5 Steps To Present Your Best Self During An Interview

If you needed to convince someone that Girl Scout cookies are delicious or that rainbows were really beautiful, you’d have to first know what the cookies taste like and what rainbows look like – right? Related: 7 Things All Interviewers Want To Know About Your Brand The same applies when it’s time for you to sell yourself in an interview to strangers. You need to know where you’ve been, what you’ve accomplished, and where you’re headed. On the one hand, that might sound really simple. They are your experiences, so you would be the best one to know how far you’ve come. Yet, how many times do we easily forget by Monday what we just did on Saturday and Sunday? How often do we make the same mistakes over and over because we failed to assess our experiences and extract the lessons learned so we don’t repeat those mistakes? These things happen often, only to leave us stumped and running in circles. The same thing can happen in an interview if we don’t take the time beforehand to really understand our past and know what we have to offer in the future. Preparing for an interview is crucial to ensuring that you come across as a competent, potential employee. You need to be able to recount your previous work experiences as if they were yesterday. You need to be able to tell a future employer what you’re good at; they aren’t going to know yet, so you need to be able to tell them. You need to be able to show them that you think about the future and have goals and aspirations you’re working towards. All of this requires you, the applicant, the interviewee, to know yourself first. Below are some simple steps every job seeker should take before each interview to ensure they present their best self in the most confident way:


1. Review your past.

  • Where have you worked?
  • What positions did you hold?
  • How long were you in those positions?
  • What unique responsibilities, experiences or opportunities were you given from these positions?
  • …and ultimately, what did you learn from all of these?

2. Assess your present.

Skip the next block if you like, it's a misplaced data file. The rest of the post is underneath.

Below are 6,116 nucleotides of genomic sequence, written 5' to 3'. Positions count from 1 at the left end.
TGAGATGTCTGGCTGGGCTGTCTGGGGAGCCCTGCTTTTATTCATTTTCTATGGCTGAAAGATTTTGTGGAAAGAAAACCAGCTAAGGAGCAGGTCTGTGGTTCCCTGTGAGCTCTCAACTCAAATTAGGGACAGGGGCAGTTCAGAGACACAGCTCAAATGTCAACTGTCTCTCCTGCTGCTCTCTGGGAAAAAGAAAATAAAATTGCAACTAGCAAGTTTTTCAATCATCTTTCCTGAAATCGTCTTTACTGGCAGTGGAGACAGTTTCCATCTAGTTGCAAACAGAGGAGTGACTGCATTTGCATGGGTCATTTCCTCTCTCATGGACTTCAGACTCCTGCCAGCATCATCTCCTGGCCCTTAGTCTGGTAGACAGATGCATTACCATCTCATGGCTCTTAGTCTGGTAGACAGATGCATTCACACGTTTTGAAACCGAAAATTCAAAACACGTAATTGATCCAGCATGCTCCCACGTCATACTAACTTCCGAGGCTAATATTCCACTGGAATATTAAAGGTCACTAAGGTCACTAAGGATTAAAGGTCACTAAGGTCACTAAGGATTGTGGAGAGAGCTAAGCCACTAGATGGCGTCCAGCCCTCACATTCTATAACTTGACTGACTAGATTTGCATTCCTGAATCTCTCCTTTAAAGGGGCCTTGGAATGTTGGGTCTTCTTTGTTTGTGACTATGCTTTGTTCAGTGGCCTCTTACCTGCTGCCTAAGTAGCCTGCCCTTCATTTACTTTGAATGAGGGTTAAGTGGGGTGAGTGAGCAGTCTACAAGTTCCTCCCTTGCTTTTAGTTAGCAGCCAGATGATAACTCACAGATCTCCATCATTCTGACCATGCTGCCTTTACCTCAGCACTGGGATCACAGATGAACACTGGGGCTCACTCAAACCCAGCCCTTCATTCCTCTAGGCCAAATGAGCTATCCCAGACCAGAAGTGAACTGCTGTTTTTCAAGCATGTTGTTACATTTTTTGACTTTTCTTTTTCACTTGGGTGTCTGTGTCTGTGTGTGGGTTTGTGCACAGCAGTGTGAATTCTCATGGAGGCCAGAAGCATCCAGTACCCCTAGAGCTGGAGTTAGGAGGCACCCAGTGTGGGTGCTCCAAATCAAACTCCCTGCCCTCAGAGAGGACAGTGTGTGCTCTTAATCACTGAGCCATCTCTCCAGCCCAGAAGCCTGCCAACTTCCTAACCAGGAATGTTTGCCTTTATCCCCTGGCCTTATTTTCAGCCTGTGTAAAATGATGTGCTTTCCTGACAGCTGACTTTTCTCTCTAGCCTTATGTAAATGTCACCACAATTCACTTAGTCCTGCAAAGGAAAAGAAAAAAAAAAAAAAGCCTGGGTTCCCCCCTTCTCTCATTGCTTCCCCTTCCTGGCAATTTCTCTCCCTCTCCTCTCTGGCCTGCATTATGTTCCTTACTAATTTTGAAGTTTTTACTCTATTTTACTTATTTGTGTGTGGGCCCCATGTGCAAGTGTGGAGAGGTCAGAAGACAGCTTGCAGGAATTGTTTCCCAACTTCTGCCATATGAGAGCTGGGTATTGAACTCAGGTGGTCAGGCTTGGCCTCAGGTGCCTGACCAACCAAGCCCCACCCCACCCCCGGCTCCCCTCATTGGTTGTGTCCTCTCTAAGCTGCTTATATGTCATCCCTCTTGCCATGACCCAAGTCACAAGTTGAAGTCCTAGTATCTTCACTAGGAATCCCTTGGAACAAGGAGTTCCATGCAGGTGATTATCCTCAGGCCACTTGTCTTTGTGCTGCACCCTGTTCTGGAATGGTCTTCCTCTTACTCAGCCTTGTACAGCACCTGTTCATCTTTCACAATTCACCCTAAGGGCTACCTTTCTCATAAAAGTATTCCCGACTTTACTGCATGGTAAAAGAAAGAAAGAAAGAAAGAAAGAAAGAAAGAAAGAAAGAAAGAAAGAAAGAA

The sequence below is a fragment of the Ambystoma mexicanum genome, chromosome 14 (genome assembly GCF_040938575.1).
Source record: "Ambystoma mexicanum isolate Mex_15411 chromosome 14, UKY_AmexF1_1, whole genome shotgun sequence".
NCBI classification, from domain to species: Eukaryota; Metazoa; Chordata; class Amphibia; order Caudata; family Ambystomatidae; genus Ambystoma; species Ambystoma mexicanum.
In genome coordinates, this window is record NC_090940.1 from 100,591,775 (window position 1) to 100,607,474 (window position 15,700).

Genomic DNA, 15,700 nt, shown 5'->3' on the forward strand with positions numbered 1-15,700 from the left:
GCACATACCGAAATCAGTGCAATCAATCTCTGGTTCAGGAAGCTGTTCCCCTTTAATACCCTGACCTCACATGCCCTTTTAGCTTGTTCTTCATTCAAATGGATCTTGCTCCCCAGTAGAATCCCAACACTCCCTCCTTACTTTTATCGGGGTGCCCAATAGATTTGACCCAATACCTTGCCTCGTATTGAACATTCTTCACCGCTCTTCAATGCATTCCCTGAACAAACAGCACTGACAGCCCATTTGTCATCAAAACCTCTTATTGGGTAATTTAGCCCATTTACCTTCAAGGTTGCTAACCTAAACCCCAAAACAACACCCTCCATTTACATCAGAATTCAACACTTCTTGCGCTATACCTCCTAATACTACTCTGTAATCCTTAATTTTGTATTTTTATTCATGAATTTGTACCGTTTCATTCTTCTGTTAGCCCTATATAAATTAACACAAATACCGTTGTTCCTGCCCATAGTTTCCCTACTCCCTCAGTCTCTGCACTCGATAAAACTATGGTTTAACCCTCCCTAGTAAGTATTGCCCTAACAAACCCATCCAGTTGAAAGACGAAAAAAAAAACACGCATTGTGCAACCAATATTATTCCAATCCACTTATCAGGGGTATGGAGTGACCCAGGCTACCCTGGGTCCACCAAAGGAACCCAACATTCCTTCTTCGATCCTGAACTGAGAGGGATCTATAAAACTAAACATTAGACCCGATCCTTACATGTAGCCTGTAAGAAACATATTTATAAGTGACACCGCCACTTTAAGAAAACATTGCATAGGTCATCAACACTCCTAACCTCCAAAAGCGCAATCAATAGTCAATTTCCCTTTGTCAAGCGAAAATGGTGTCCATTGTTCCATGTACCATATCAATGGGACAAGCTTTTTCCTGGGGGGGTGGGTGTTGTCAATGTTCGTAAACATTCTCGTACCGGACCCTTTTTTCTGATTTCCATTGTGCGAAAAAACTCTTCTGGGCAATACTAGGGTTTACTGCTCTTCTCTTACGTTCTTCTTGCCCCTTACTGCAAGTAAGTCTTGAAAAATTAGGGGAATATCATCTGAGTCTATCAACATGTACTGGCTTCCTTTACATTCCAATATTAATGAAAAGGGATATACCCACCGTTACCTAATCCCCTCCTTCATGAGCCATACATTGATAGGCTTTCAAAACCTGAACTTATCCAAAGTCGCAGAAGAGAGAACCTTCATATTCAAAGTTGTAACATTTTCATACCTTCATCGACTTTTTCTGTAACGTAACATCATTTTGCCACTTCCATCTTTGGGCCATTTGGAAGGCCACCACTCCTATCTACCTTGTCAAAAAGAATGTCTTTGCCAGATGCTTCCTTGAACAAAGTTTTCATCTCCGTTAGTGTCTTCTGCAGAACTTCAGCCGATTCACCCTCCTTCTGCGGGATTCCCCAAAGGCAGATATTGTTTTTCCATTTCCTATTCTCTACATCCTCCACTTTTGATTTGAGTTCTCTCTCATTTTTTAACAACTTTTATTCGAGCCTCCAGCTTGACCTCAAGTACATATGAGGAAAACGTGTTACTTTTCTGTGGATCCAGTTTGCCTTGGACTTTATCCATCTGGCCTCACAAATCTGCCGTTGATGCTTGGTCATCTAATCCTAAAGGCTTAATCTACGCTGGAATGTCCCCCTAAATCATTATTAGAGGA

• What is your current position?
  • What are your current responsibilities?
  • What are you doing now to improve yourself?
  • If you were laid off or took a voluntary hiatus, how are you utilizing that time to your advantage?

3. Envision your future.

  • What are your goals?
  • Do you plan to pursue more education?
  • Would you ultimately like to achieve a leadership role in the new organization?
  • What ideas might you have to propel the industry forward?

4. Know who you are.

In addition to steps 1-3, know what you are good at and where you could stand to use improvement. Be confident (not cocky) when you tell the interviewers what your strengths and weaknesses are. What current skills do you have that would easily crossover into a new role or industry?

5. Practice.

Practice telling your stories. Which words sound good when you say them? Which words don’t? What key elements do you want the employer to know and which are irrelevant? Be able to tell a story, hit all the key points and don’t bore the interviewer(s) in the process. Have a friend conduct a mock interview with you so you get practice in front of another person. One caveat: Don’t memorize anything. Just know what information you’d like to share and how you’d like to share it when the opportunity arises. Remember, in the end, you are the one that needs or wants the job. As special as you are, the employer can easily find another person who will perform the same tasks. By knowing who you are, you will be more readily able to express to the interviewer what you as a unique individual have to offer and why they need to hire you. By embracing all of who you are before the interview, you will have the tools you need to settle into a place of more confidence. When you exude this confidence and sense of knowing who you are, you’ll present the image of an articulate, focused and self-aware individual that employers will want to have on their team. Now, who are you? This post was originally published at an earlier date.

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